When it comes to tackling domestic abuse, it is not enough for employers just to be offering safe spaces (although that is important). It is also about workplaces enabling those suffering abuse to feel confident they can come forward and access the help and the support they need, argues Paul Quinlan.
When we are faced with a set of shocking statistics, we tend to sit up and take notice. And the statistics relating to domestic abuse in the UK are shocking. One in four women, and one in six men will experience domestic abuse at some point in their lives.
The numbers tell some of the story, though too often, only a fraction of problems are ever reported.
About the author
Paul Quinlan is head of employee relations at EY (Ernst & Young)
So we should never lose sight of what we are really talking about here; our friends and colleagues suffering, right here in our workplaces.
As Occupational Health & Wellbeing highlighted last year, domestic abuse doesn’t just affect people’s wellbeing. It also impacts their development and performance at work. Therefore it has to be all of our business.
As a member of the Employers’ Initiative on Domestic Abuse, here at EY we are working to make a positive change in the level of support we offer in this area.
We know that, with 14,500 staff in the UK, there are likely to be hundreds of our people in need of help who we can reach.
This could be through encouraging someone to seek support, signposting to specialist services, or helping someone’s friend or loved one.
Domestic abuse guidance
As part of this focus and activity in November 2018 we launched new domestic abuse guidance along with training for key stakeholders – such as HR teams. We also started a campaign to raise awareness, letting our people know they would have a safe environment to seek support.
“Domestic abuse can happen to anyone, help is closer than you think.” That is the message we are delivering to our staff and stakeholders through articles, press releases, social media campaigns, our web presence and posters.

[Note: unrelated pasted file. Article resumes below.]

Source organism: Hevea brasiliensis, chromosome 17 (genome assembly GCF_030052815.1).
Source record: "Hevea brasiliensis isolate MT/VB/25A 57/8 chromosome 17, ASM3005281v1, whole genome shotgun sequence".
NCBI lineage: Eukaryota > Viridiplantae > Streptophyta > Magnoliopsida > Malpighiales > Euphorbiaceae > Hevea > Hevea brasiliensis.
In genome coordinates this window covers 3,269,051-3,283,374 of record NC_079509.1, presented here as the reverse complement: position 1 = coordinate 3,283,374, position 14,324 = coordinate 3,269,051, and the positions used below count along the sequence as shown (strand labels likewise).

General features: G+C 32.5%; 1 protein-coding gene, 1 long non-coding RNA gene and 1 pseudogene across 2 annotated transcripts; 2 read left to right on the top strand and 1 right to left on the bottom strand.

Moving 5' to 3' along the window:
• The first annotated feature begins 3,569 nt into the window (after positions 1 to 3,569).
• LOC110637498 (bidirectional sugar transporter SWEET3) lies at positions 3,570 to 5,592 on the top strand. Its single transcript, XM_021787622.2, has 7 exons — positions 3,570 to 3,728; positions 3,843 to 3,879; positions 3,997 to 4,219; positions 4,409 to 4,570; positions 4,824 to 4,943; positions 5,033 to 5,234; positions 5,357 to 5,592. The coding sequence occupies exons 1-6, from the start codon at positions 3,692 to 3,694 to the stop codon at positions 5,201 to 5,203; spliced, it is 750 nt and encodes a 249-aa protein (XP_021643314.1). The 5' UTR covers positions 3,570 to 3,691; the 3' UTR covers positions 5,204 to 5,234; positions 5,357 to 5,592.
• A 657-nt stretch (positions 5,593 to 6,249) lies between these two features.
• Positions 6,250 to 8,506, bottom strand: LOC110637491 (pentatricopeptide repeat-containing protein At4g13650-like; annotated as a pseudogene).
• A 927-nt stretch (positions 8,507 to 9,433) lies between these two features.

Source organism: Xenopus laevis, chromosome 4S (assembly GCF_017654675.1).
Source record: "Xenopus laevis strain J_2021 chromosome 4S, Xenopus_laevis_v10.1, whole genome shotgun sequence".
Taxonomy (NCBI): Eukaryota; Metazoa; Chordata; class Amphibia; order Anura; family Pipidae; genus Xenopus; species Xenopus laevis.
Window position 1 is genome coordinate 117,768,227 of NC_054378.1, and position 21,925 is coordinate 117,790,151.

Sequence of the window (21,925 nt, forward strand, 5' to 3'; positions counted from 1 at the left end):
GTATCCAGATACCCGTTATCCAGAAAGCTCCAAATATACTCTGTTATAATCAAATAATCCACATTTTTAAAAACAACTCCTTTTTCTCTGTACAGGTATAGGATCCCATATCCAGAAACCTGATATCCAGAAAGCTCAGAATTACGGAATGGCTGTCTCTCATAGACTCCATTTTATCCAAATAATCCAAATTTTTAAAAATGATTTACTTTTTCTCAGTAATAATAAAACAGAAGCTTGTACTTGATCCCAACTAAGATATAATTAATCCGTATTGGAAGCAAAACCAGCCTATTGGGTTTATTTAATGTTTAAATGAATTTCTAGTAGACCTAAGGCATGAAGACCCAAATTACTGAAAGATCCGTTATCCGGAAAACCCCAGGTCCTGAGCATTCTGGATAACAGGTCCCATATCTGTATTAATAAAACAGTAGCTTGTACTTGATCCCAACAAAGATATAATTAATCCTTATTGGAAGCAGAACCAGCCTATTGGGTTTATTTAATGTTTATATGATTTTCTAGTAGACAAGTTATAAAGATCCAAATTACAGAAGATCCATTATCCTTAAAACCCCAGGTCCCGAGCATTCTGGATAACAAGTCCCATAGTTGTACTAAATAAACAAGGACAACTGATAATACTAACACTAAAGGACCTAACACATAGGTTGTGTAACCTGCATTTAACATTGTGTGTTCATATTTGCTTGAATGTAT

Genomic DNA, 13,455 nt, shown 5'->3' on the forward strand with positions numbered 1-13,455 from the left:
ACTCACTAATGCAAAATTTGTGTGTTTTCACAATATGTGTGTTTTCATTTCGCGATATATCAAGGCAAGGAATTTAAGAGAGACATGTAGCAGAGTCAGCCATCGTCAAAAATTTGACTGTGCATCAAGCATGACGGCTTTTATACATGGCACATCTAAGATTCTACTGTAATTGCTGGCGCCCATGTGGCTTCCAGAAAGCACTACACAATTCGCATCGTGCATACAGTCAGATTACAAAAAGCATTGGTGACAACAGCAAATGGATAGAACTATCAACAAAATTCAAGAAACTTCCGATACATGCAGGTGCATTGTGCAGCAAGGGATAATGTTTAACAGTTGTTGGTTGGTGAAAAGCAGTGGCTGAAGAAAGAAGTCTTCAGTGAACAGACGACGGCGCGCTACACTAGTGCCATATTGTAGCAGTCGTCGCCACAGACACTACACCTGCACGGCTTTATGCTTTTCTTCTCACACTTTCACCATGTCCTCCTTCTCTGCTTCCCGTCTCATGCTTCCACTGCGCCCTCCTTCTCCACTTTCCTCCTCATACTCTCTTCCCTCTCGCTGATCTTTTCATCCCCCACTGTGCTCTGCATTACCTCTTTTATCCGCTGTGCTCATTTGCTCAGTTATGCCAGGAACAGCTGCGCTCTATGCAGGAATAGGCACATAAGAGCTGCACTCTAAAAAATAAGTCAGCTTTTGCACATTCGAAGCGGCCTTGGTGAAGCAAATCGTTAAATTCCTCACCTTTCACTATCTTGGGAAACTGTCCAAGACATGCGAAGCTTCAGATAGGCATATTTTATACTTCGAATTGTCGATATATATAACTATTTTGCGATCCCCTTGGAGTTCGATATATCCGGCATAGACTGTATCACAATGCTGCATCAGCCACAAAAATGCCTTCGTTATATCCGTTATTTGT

However, before we started to communicate our new approach, we worked with recognised charities and campaign groups to hone our approach.
That meant that, when we launched our guidance, it was backed up by some new policies, such as special paid leave for people experiencing abuse. Staff are also offered specialist counselling services and access to an independent “domestic violence advocate”.
Some other support was already available, such as care pathways to professional help and flexible working arrangements. But we brought the information together to ensure it was more readily accessible to those affected and their managers.
People affected by domestic abuse at home often see work as a safe space. We want it to be more than that.
We want our workplaces to be both safe – and supportive. And through the Employers’ Initiative on Domestic Abuse we are committed to working with others to make that the norm across all UK businesses.
Employers’ Initiative on Domestic Abuse https://www.eida.org.uk/
‘Bringing domestic abuse out of the shadows, and how employers can make a difference’, Occupational Health & Wellbeing, August 2019, published online October 2019, https://www.personneltoday.com/?p=241492